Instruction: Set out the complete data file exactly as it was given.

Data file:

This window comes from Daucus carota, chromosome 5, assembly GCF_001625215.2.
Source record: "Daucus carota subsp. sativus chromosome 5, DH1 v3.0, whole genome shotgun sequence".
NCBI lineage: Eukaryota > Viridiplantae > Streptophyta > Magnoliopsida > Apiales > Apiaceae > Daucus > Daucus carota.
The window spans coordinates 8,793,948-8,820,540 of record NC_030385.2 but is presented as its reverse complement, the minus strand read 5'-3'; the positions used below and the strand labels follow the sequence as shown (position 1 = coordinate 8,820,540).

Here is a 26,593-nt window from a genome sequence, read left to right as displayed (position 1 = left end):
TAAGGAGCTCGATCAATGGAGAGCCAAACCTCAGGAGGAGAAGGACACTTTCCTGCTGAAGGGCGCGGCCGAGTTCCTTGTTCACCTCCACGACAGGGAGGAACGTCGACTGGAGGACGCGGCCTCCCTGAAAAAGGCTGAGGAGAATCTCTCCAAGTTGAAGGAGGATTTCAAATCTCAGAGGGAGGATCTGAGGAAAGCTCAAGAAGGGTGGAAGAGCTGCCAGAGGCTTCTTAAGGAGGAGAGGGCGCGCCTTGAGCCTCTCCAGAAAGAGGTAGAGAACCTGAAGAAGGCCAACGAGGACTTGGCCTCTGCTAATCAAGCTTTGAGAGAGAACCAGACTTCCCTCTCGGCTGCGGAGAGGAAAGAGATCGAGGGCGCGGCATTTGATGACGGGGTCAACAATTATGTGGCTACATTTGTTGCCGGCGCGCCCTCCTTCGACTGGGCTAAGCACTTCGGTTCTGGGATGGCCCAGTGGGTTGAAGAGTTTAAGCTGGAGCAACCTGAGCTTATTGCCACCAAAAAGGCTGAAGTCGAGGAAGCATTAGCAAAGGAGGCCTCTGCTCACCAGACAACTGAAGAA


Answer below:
This window comes from Daucus carota, chromosome 5, assembly GCF_001625215.2.
Source record: "Daucus carota subsp. sativus chromosome 5, DH1 v3.0, whole genome shotgun sequence".
NCBI lineage: Eukaryota > Viridiplantae > Streptophyta > Magnoliopsida > Apiales > Apiaceae > Daucus > Daucus carota.
The window spans coordinates 8,793,948-8,820,540 of record NC_030385.2 but is presented as its reverse complement, the minus strand read 5'-3'; the positions used below and the strand labels follow the sequence as shown (position 1 = coordinate 8,820,540).

Here is a 26,593-nt window from a genome sequence, read left to right as displayed (position 1 = left end):
TAAGGAGCTCGATCAATGGAGAGCCAAACCTCAGGAGGAGAAGGACACTTTCCTGCTGAAGGGCGCGGCCGAGTTCCTTGTTCACCTCCACGACAGGGAGGAACGTCGACTGGAGGACGCGGCCTCCCTGAAAAAGGCTGAGGAGAATCTCTCCAAGTTGAAGGAGGATTTCAAATCTCAGAGGGAGGATCTGAGGAAAGCTCAAGAAGGGTGGAAGAGCTGCCAGAGGCTTCTTAAGGAGGAGAGGGCGCGCCTTGAGCCTCTCCAGAAAGAGGTAGAGAACCTGAAGAAGGCCAACGAGGACTTGGCCTCTGCTAATCAAGCTTTGAGAGAGAACCAGACTTCCCTCTCGGCTGCGGAGAGGAAAGAGATCGAGGGCGCGGCATTTGATGACGGGGTCAACAATTATGTGGCTACATTTGTTGCCGGCGCGCCCTCCTTCGACTGGGCTAAGCACTTCGGTTCTGGGATGGCCCAGTGGGTTGAAGAGTTTAAGCTGGAGCAACCTGAGCTTATTGCCACCAAAAAGGCTGAAGTCGAGGAAGCATTAGCAAAGGAGGCCTCTGCTCACCAGACAACTGAAGAA